7. What is your favorite thing about blogging about your disability?
The fact that I can use this platform to help educate the public about the myths and true facts that surround disability.
8. What are your top three favorite disability related blog posts that you’ve ever published?
My three favorites would be:
1.Call to action: Come help make a big splash for a big impact!

2. Nystagmus Tag (Nystagmus Awareness Day)
3. Jessica and Diesel: the freedom continues
9. Do you think that the disabled blogger/YouTube Community is overlook?
Not really, I think there are a lot of other bloggers and YouTubers that are making a difference to help stop the stigma around disability. However, we still have a long way to go when it comes to continuing to making the facts more positive rather than negative facts known.

10. Do you find it difficult to think of new disability related content to publish?
Sometimes I do. However, I have a lot of great role models out there who are providing great ideas.
11. Do you think that blogging about your disability helps change people’s perceptions?
I think I am, and I’m proud to help shine some positive light on what people with disabilities can do.
12. Who do you Tag?
I would like to Tag the following bloggers to complete the tag:
Well Eye Never (Glen)
Life’s Journey (Jessica)

Nystagmus Tag (Nystagmus Awareness Day)

Hi Blog world,

 

Happy Nystagmus Awareness Day also known as Wobbly Wednesday. During the early hours of the morning, I came across Glen’s (Well Eye Never) Nystagmus tag. Click here to watch Glen’s Nystagmus Tag YouTube Video

Since I have Nystagmus myself I decided to do the tag.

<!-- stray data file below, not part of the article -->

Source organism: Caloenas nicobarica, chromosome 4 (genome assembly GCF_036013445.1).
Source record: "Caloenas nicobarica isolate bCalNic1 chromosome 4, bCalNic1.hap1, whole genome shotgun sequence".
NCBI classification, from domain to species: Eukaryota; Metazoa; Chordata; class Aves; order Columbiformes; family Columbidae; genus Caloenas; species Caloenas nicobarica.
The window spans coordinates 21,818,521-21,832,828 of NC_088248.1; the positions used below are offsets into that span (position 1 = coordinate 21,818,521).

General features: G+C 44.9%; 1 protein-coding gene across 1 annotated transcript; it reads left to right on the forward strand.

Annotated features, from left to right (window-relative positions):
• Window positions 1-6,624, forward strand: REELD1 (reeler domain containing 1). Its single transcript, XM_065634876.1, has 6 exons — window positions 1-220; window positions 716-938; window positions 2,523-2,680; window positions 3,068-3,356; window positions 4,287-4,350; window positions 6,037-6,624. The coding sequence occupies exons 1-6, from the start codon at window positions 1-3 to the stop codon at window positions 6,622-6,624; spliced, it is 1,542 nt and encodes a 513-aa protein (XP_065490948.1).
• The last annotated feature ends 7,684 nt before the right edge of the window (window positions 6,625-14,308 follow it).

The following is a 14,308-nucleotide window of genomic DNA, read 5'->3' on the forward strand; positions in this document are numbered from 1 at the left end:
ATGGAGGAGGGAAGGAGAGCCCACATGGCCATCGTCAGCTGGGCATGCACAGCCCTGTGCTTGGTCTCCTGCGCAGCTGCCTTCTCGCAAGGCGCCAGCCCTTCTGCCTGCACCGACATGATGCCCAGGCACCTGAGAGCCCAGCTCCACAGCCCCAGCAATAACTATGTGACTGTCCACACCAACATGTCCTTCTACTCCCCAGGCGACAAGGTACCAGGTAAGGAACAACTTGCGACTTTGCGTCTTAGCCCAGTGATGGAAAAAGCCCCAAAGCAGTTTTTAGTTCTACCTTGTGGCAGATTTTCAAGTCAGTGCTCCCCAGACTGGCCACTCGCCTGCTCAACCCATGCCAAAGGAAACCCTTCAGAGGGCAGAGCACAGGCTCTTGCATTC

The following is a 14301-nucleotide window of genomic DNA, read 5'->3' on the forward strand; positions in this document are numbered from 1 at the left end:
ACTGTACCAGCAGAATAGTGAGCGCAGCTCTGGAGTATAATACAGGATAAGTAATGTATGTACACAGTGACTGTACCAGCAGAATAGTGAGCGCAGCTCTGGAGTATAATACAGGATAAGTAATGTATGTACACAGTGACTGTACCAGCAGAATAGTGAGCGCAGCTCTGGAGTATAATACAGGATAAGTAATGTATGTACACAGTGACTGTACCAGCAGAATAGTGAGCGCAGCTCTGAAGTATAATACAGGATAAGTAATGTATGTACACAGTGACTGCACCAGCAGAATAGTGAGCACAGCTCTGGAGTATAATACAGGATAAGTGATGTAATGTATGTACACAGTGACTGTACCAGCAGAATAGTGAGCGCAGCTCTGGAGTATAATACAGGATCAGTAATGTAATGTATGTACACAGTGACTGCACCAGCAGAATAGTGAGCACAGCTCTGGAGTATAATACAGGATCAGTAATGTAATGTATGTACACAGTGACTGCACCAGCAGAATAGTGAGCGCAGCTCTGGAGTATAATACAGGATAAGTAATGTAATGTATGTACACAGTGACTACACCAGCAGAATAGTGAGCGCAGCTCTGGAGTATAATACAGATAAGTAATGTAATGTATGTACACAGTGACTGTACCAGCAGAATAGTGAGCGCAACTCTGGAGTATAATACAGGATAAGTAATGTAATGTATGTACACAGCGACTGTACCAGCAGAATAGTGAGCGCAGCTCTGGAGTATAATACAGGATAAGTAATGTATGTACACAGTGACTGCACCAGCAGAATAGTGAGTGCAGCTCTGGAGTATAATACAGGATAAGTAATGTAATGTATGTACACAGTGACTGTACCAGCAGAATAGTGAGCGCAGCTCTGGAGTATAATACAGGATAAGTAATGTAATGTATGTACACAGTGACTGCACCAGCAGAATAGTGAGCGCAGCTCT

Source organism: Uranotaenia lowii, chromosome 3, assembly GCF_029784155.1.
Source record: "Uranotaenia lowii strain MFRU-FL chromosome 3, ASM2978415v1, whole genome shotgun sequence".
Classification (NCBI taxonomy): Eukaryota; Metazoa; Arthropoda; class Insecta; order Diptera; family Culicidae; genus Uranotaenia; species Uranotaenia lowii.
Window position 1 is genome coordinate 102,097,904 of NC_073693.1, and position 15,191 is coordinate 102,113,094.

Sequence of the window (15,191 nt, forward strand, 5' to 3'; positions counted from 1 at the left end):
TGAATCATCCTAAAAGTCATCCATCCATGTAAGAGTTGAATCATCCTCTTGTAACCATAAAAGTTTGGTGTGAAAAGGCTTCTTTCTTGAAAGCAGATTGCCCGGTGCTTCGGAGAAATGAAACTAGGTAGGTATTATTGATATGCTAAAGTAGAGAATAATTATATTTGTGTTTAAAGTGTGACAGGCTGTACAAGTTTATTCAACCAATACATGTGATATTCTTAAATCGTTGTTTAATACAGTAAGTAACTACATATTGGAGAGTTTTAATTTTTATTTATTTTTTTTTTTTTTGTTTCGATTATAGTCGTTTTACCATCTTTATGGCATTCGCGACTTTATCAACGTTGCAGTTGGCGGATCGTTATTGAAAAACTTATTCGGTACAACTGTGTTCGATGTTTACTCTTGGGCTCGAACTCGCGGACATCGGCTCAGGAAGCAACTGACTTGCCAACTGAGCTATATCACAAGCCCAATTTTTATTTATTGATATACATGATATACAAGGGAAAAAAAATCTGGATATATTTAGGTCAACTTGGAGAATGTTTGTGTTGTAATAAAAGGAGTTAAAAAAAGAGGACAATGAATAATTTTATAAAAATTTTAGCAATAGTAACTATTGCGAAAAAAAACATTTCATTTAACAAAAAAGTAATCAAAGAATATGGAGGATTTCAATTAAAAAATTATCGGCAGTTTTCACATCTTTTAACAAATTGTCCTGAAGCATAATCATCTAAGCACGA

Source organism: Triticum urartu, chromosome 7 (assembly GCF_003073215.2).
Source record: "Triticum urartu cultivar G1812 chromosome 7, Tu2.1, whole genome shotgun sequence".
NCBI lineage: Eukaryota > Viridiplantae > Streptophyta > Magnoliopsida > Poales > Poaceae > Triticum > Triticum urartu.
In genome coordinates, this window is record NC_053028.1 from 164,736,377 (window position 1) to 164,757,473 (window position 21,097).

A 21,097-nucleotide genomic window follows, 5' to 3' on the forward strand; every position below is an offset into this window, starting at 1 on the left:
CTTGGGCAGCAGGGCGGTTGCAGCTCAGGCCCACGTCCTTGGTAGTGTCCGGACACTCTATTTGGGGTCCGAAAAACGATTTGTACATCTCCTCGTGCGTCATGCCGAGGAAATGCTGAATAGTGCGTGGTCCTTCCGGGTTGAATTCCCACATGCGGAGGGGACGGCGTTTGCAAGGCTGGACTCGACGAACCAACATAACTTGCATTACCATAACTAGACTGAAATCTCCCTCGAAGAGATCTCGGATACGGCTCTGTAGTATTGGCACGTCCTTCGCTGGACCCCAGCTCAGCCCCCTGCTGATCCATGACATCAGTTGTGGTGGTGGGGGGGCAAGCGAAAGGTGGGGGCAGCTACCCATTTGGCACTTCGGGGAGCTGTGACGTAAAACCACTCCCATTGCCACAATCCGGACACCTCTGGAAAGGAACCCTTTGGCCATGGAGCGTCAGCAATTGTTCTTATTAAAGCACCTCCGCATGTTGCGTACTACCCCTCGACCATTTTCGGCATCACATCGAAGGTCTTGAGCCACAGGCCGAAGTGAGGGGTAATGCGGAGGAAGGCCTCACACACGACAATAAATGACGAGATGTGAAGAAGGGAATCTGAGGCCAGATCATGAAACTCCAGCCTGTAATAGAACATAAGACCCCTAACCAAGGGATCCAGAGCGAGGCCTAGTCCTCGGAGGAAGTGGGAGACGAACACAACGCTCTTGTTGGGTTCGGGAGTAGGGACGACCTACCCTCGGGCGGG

1. Are you the only one in your family to have Nystagmus?

I was the only one who has it by birth called (Congenital), however both my grandmothers have a form of Nystagmus called (Acquired).

2. How has your Nystagmus affected you throughout your life so far?

When I was little my mother noticed that I had problems seeing. She took me to see many eye doctors, who said I had Nystagmus, and that I should be fine doing mainstream schoolwork.  However, like most children with Nystagmus, I struggled with seeing my school books and the board. When it became evident that I was struggling in school my eye doctors said I needed to be registered as a student with a visual impairment.

My mother had to fight for many years to get me registered as a student with a visual impairment. In fifth grade I finally started to receive help from a low vision teacher and my school materials in large print.

Now as an adult, the only thing I can’t do is drive. I am currently looking for employment, however with the support I am receiving I should be able to find employment soon.

  1. What are you registered as – partially sighted, severely sight impaired, blind, etc?

All my medical documents state that I have low vision, however I prefer the term visually impaired.

Here in the United states we have the American’s with Disability Act which helps people with disabilities have access of reasonable accommodations to help with employment. I am receiving help through Division of Blind services and Vocational Rehabilitation. The main mission of these services is to help me find employment, and provide me with low vision devices or other services if I need them.

  1. Do you have any other eye conditions with your Nystagmus?

Yes, I do. I have Night blindness, sensitivity to light, lazy eye, and astigmatism. Click here to read more about my journey with Night Blindness

  1. Do you have any visual aids to help you with your condition?

Yes, I use a long white cane during the evenings, during nighttime, or when I am in a new environment. I have several magnifiers i.e. dome, or bar, I also use a screen reader called ZoomText, where I can change the color of the screen, and the tracker or pointer, this program also reads the text on the screen.

Another program I use is called Kurzweil 3000, which is a program when I can access regular print books; and I also use this program to write articles and other writing tasks. A feature I really like about this program is that I can change the color of the background so my eyes aren’t as tired.

One of my most favorite devices I use is my talking book player, with this I can access books through Bookshare.org or through my talking book library.

 

Lastly, I use the speech and Siri feature on my Iphone.

  1. Do you have any advice for parents of children with Nystagmus?